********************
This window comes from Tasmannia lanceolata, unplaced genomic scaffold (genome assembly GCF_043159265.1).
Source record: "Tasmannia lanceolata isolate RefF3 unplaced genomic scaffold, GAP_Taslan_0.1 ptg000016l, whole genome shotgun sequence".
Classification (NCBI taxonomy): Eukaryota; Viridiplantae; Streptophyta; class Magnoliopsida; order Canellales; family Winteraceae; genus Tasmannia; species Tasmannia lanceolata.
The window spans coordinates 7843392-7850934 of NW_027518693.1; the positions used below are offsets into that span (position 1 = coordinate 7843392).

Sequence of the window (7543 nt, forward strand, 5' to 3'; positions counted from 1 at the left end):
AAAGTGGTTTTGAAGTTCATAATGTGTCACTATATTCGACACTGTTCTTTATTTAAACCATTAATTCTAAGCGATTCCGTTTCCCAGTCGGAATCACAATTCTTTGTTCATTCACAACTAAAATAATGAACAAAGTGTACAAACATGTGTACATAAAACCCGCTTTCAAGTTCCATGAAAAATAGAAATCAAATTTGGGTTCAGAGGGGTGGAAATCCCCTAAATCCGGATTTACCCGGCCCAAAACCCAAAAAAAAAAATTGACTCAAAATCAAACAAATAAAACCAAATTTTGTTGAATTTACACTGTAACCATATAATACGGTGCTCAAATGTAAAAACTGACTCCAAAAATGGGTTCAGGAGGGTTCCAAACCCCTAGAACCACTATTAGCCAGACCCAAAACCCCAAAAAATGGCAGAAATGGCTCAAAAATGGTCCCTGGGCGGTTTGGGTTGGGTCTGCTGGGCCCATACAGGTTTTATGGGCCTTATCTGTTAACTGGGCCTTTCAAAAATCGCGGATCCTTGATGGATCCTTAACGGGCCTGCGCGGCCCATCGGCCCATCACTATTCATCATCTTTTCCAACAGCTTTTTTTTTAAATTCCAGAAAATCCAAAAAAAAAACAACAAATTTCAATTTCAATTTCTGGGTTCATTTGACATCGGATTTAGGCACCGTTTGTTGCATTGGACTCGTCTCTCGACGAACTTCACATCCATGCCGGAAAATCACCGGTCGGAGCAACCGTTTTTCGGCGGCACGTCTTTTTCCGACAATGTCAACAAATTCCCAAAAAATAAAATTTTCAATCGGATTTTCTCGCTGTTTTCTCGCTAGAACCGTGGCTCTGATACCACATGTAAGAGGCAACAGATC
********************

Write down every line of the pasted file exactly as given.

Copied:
This window comes from Tasmannia lanceolata, unplaced genomic scaffold (genome assembly GCF_043159265.1).
Source record: "Tasmannia lanceolata isolate RefF3 unplaced genomic scaffold, GAP_Taslan_0.1 ptg000016l, whole genome shotgun sequence".
Classification (NCBI taxonomy): Eukaryota; Viridiplantae; Streptophyta; class Magnoliopsida; order Canellales; family Winteraceae; genus Tasmannia; species Tasmannia lanceolata.
The window spans coordinates 7843392-7850934 of NW_027518693.1; the positions used below are offsets into that span (position 1 = coordinate 7843392).

Sequence of the window (7543 nt, forward strand, 5' to 3'; positions counted from 1 at the left end):
AAAGTGGTTTTGAAGTTCATAATGTGTCACTATATTCGACACTGTTCTTTATTTAAACCATTAATTCTAAGCGATTCCGTTTCCCAGTCGGAATCACAATTCTTTGTTCATTCACAACTAAAATAATGAACAAAGTGTACAAACATGTGTACATAAAACCCGCTTTCAAGTTCCATGAAAAATAGAAATCAAATTTGGGTTCAGAGGGGTGGAAATCCCCTAAATCCGGATTTACCCGGCCCAAAACCCAAAAAAAAAAATTGACTCAAAATCAAACAAATAAAACCAAATTTTGTTGAATTTACACTGTAACCATATAATACGGTGCTCAAATGTAAAAACTGACTCCAAAAATGGGTTCAGGAGGGTTCCAAACCCCTAGAACCACTATTAGCCAGACCCAAAACCCCAAAAAATGGCAGAAATGGCTCAAAAATGGTCCCTGGGCGGTTTGGGTTGGGTCTGCTGGGCCCATACAGGTTTTATGGGCCTTATCTGTTAACTGGGCCTTTCAAAAATCGCGGATCCTTGATGGATCCTTAACGGGCCTGCGCGGCCCATCGGCCCATCACTATTCATCATCTTTTCCAACAGCTTTTTTTTTAAATTCCAGAAAATCCAAAAAAAAAACAACAAATTTCAATTTCAATTTCTGGGTTCATTTGACATCGGATTTAGGCACCGTTTGTTGCATTGGACTCGTCTCTCGACGAACTTCACATCCATGCCGGAAAATCACCGGTCGGAGCAACCGTTTTTCGGCGGCACGTCTTTTTCCGACAATGTCAACAAATTCCCAAAAAATAAAATTTTCAATCGGATTTTCTCGCTGTTTTCTCGCTAGAACCGTGGCTCTGATACCACATGTAAGAGGCAACAGATC